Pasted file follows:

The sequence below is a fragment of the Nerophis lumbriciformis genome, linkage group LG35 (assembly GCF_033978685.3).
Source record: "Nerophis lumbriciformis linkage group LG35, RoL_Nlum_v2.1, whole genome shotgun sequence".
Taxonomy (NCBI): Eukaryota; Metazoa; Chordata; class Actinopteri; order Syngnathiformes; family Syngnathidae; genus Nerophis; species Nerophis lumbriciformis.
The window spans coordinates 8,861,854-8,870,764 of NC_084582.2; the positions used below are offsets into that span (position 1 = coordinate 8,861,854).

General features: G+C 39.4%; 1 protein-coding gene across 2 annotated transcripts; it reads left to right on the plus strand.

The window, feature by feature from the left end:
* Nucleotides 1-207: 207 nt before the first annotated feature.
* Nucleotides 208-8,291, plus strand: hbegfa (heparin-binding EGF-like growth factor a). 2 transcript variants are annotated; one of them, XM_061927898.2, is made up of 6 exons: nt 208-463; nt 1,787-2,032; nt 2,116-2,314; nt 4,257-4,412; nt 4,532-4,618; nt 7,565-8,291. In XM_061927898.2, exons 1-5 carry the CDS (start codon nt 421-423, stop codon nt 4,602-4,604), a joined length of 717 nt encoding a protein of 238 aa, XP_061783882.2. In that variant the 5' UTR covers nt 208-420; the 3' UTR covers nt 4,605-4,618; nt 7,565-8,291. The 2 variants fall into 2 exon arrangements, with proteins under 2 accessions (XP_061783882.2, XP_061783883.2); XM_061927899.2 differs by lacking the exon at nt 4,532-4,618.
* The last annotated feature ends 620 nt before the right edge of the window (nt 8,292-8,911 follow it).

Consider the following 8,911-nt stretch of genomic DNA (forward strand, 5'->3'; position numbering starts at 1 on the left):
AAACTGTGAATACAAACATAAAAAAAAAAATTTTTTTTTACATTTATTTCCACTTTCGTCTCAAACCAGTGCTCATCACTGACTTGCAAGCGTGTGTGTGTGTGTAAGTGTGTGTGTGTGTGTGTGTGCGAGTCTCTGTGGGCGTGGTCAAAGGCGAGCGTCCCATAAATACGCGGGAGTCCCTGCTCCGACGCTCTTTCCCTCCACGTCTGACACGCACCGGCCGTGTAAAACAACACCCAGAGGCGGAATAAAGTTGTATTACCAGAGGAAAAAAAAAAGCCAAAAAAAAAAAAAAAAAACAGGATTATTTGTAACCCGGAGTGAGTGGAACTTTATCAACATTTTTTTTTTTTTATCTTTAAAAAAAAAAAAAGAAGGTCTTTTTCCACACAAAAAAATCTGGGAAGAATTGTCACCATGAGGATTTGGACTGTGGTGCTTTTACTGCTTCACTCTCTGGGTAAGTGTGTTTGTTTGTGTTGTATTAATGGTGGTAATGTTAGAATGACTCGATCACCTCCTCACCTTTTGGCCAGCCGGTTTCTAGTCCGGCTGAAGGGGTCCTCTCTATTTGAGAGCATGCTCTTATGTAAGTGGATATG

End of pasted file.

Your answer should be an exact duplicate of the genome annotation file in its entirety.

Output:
The sequence below is a fragment of the Nerophis lumbriciformis genome, linkage group LG35 (assembly GCF_033978685.3).
Source record: "Nerophis lumbriciformis linkage group LG35, RoL_Nlum_v2.1, whole genome shotgun sequence".
Taxonomy (NCBI): Eukaryota; Metazoa; Chordata; class Actinopteri; order Syngnathiformes; family Syngnathidae; genus Nerophis; species Nerophis lumbriciformis.
The window spans coordinates 8,861,854-8,870,764 of NC_084582.2; the positions used below are offsets into that span (position 1 = coordinate 8,861,854).

General features: G+C 39.4%; 1 protein-coding gene across 2 annotated transcripts; it reads left to right on the plus strand.

The window, feature by feature from the left end:
* Nucleotides 1-207: 207 nt before the first annotated feature.
* Nucleotides 208-8,291, plus strand: hbegfa (heparin-binding EGF-like growth factor a). 2 transcript variants are annotated; one of them, XM_061927898.2, is made up of 6 exons: nt 208-463; nt 1,787-2,032; nt 2,116-2,314; nt 4,257-4,412; nt 4,532-4,618; nt 7,565-8,291. In XM_061927898.2, exons 1-5 carry the CDS (start codon nt 421-423, stop codon nt 4,602-4,604), a joined length of 717 nt encoding a protein of 238 aa, XP_061783882.2. In that variant the 5' UTR covers nt 208-420; the 3' UTR covers nt 4,605-4,618; nt 7,565-8,291. The 2 variants fall into 2 exon arrangements, with proteins under 2 accessions (XP_061783882.2, XP_061783883.2); XM_061927899.2 differs by lacking the exon at nt 4,532-4,618.
* The last annotated feature ends 620 nt before the right edge of the window (nt 8,292-8,911 follow it).

Consider the following 8,911-nt stretch of genomic DNA (forward strand, 5'->3'; position numbering starts at 1 on the left):
AAACTGTGAATACAAACATAAAAAAAAAAATTTTTTTTTACATTTATTTCCACTTTCGTCTCAAACCAGTGCTCATCACTGACTTGCAAGCGTGTGTGTGTGTGTAAGTGTGTGTGTGTGTGTGTGTGCGAGTCTCTGTGGGCGTGGTCAAAGGCGAGCGTCCCATAAATACGCGGGAGTCCCTGCTCCGACGCTCTTTCCCTCCACGTCTGACACGCACCGGCCGTGTAAAACAACACCCAGAGGCGGAATAAAGTTGTATTACCAGAGGAAAAAAAAAAGCCAAAAAAAAAAAAAAAAAACAGGATTATTTGTAACCCGGAGTGAGTGGAACTTTATCAACATTTTTTTTTTTTTATCTTTAAAAAAAAAAAAAGAAGGTCTTTTTCCACACAAAAAAATCTGGGAAGAATTGTCACCATGAGGATTTGGACTGTGGTGCTTTTACTGCTTCACTCTCTGGGTAAGTGTGTTTGTTTGTGTTGTATTAATGGTGGTAATGTTAGAATGACTCGATCACCTCCTCACCTTTTGGCCAGCCGGTTTCTAGTCCGGCTGAAGGGGTCCTCTCTATTTGAGAGCATGCTCTTATGTAAGTGGATATG